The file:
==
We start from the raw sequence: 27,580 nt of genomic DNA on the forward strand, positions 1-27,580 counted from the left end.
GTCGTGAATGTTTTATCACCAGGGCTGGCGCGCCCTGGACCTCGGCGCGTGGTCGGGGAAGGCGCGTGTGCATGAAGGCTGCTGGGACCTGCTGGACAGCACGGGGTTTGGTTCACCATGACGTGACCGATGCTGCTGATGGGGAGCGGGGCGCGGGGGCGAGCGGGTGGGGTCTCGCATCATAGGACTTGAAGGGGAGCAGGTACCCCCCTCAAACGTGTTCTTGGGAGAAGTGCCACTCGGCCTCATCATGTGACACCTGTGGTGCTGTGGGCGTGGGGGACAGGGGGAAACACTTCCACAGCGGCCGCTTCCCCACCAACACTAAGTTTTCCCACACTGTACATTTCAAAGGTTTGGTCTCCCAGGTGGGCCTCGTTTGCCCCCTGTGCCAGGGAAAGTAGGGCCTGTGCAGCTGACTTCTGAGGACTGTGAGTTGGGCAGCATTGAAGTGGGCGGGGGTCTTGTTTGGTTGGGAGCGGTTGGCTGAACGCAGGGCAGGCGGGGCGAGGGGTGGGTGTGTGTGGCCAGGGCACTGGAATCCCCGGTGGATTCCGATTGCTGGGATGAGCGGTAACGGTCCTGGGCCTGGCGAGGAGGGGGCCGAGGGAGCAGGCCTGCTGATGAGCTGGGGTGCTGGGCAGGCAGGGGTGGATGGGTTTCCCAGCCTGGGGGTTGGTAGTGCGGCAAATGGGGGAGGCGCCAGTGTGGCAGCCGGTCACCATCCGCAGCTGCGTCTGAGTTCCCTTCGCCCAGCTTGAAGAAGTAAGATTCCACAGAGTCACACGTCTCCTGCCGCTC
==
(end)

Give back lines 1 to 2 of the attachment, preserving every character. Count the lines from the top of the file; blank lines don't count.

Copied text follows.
We start from the raw sequence: 27,580 nt of genomic DNA on the forward strand, positions 1-27,580 counted from the left end.
GTCGTGAATGTTTTATCACCAGGGCTGGCGCGCCCTGGACCTCGGCGCGTGGTCGGGGAAGGCGCGTGTGCATGAAGGCTGCTGGGACCTGCTGGACAGCACGGGGTTTGGTTCACCATGACGTGACCGATGCTGCTGATGGGGAGCGGGGCGCGGGGGCGAGCGGGTGGGGTCTCGCATCATAGGACTTGAAGGGGAGCAGGTACCCCCCTCAAACGTGTTCTTGGGAGAAGTGCCACTCGGCCTCATCATGTGACACCTGTGGTGCTGTGGGCGTGGGGGACAGGGGGAAACACTTCCACAGCGGCCGCTTCCCCACCAACACTAAGTTTTCCCACACTGTACATTTCAAAGGTTTGGTCTCCCAGGTGGGCCTCGTTTGCCCCCTGTGCCAGGGAAAGTAGGGCCTGTGCAGCTGACTTCTGAGGACTGTGAGTTGGGCAGCATTGAAGTGGGCGGGGGTCTTGTTTGGTTGGGAGCGGTTGGCTGAACGCAGGGCAGGCGGGGCGAGGGGTGGGTGTGTGTGGCCAGGGCACTGGAATCCCCGGTGGATTCCGATTGCTGGGATGAGCGGTAACGGTCCTGGGCCTGGCGAGGAGGGGGCCGAGGGAGCAGGCCTGCTGATGAGCTGGGGTGCTGGGCAGGCAGGGGTGGATGGGTTTCCCAGCCTGGGGGTTGGTAGTGCGGCAAATGGGGGAGGCGCCAGTGTGGCAGCCGGTCACCATCCGCAGCTGCGTCTGAGTTCCCTTCGCCCAGCTTGAAGAAGTAAGATTCCACAGAGTCACACGTCTCCTGCCGCTC